Titanic is the epitome of disaster. Premonitions. Too much speed on a clear night. Too much trust in the unsinkable technology. So many people, too few lifeboats. The wireless operators staying at their posts, talking to the world on the internet of its time, Marconi wireless, yet no one could help. The Carpathia driving through the Atlantic, knowing they’d arrive too late. The Californian ten miles away, able to save everyone, yet unaware of the tragedy. The musicians playing. The brave officers. The lovers separated. Or staying on board together to drown. The popular captain who’d never actually been in a sinking situation. The corporate executive who steps off the sinking ship into the last lifeboat and spends the rest of his life reviled. The steerage passengers, kept below too long. The rich, the famous, the children… I mean, the dramatic elements go on and on, yet it was all very real, and extremely sad.
Since I’ve done so much research into Titanic over the years, you might expect me to write a novel set on that ship. Two things kept me from it. (1) I feel Titanic is complete. Not to say I won’t keep reading books about it and watching TV/movies set on board, but as a novelist, the event feels done. My Muse isn’t inspired to go there. Not even with zombies, vampires or time travel!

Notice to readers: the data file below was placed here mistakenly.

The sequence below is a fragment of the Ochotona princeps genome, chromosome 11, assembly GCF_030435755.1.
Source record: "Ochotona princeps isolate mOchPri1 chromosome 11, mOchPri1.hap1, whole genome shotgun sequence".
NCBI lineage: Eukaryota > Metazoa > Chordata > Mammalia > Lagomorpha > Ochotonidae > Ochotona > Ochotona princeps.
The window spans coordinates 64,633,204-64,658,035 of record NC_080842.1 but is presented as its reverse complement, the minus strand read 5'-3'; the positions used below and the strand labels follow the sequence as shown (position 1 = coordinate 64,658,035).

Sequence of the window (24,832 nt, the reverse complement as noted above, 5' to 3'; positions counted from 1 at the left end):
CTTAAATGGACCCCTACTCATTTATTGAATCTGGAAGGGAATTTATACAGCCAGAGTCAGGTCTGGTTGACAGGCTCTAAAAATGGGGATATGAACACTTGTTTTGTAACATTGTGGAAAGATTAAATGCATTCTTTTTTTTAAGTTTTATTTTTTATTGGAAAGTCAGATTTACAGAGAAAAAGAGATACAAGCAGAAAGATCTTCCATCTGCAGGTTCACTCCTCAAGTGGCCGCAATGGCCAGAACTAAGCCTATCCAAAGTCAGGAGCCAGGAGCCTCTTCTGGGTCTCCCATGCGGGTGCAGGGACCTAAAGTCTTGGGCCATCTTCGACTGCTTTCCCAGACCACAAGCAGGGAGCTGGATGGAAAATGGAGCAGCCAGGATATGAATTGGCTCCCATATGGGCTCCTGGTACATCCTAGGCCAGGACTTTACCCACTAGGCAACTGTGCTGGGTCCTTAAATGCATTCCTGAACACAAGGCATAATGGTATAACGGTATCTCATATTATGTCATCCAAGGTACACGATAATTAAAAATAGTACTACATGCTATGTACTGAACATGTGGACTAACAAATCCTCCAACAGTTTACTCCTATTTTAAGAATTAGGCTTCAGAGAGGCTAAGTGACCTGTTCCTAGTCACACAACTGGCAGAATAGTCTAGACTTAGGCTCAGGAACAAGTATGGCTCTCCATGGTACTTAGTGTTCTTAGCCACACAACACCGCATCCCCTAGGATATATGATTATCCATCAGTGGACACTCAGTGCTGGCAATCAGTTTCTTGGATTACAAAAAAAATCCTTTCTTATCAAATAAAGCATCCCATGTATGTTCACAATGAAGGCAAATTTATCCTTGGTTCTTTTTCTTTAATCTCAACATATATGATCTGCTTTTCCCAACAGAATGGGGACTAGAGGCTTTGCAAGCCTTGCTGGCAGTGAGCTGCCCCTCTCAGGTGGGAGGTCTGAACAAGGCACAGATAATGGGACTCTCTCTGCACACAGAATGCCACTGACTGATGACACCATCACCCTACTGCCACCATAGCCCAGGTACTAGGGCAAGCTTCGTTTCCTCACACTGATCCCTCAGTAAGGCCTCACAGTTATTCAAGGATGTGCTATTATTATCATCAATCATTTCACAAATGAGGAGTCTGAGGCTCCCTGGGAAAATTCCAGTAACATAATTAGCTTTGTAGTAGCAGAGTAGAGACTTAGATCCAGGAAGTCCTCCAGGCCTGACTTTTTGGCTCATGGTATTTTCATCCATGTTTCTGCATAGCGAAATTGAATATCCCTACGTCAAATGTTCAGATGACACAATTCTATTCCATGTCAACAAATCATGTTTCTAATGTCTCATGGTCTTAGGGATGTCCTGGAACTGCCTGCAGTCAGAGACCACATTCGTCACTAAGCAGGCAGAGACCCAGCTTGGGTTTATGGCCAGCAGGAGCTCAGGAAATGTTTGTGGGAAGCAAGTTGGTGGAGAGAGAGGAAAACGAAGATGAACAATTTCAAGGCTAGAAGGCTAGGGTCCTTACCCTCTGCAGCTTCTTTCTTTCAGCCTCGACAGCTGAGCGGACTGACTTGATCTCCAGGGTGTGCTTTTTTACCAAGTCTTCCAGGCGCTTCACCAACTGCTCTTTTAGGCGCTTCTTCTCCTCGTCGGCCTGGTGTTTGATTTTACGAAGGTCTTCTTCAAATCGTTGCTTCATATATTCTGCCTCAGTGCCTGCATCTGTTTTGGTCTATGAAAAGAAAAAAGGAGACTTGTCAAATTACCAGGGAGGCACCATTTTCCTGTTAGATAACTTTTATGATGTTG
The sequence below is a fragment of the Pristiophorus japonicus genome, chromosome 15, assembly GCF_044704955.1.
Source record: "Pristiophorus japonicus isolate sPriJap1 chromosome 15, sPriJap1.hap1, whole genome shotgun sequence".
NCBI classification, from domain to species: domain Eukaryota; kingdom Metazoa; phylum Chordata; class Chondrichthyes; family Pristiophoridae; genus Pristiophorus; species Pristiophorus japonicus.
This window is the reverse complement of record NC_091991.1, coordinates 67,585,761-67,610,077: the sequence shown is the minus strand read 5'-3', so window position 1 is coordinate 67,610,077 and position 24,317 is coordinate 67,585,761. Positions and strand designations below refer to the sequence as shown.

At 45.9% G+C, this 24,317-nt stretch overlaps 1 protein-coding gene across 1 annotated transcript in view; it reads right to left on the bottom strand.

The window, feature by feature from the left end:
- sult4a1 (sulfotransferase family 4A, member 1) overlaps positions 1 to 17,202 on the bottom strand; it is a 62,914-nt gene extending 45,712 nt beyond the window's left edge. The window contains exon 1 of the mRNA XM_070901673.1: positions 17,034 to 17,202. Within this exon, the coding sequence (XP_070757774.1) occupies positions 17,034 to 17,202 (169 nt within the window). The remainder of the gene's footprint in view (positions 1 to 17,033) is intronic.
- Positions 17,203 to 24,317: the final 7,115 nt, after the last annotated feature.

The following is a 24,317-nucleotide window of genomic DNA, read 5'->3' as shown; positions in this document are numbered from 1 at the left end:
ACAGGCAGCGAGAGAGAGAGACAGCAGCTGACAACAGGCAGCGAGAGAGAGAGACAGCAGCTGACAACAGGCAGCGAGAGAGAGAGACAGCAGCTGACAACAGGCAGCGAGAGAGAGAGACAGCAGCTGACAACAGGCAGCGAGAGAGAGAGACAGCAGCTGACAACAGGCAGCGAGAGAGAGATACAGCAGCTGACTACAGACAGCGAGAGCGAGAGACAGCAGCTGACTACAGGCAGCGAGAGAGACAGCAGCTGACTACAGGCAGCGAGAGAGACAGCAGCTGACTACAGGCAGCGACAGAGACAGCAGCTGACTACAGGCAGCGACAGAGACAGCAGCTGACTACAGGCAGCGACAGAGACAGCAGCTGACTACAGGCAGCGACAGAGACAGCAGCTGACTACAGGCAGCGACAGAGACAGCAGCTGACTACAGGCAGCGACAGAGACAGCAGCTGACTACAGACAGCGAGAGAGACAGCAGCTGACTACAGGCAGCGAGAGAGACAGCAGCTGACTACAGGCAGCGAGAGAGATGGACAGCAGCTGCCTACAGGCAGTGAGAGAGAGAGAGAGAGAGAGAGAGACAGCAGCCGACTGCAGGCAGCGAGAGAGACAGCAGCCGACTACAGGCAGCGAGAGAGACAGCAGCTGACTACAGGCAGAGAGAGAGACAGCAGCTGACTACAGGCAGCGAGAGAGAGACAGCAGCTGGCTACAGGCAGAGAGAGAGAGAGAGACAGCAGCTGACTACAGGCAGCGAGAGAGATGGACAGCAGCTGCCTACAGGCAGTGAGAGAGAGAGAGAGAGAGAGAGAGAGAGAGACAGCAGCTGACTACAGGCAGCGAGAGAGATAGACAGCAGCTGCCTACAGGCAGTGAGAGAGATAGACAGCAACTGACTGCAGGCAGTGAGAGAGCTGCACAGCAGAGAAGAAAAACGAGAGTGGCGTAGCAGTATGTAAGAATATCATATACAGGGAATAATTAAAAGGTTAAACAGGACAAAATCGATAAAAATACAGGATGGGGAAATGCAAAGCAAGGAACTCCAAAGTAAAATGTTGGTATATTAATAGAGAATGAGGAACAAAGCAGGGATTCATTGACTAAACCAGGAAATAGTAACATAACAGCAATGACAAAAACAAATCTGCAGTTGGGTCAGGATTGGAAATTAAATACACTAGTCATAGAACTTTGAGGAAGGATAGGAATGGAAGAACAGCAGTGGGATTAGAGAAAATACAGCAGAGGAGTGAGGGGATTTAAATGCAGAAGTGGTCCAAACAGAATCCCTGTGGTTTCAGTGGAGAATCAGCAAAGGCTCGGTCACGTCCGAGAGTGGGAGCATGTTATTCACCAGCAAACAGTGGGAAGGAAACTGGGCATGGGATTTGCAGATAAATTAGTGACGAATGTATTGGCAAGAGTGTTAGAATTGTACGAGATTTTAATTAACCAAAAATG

Which leads me to point (2): my Muse inspires me to write science fiction adventure/romance, with military heroes and smart, gutsy heroines, in perilous situations. So inevitably all that Titanic background and lore I’d gathered turned into science fictional catastrophe that strikes in the pages of Wreck of the Nebula Dream, set in the far future.
I looked to the events of Titanic for inspiration, not to do a literal retelling out in interstellar space. My plot includes things that would never happen in the cold North Atlantic. (No spoilers here!) But I also deliberately included two children among the small party trying to survive – Paolo and Gianna, who for me symbolized the many children who sadly perished on Titanic. There are some other subtle nods to the events of Titanic and a few outright similarities – the Nebula Dream is the newest, most advanced cruise liner of her time, with new engine technology, her captain and the company’s representative out to make a speed record at all costs…until….well, that would be the story, now wouldn’t it?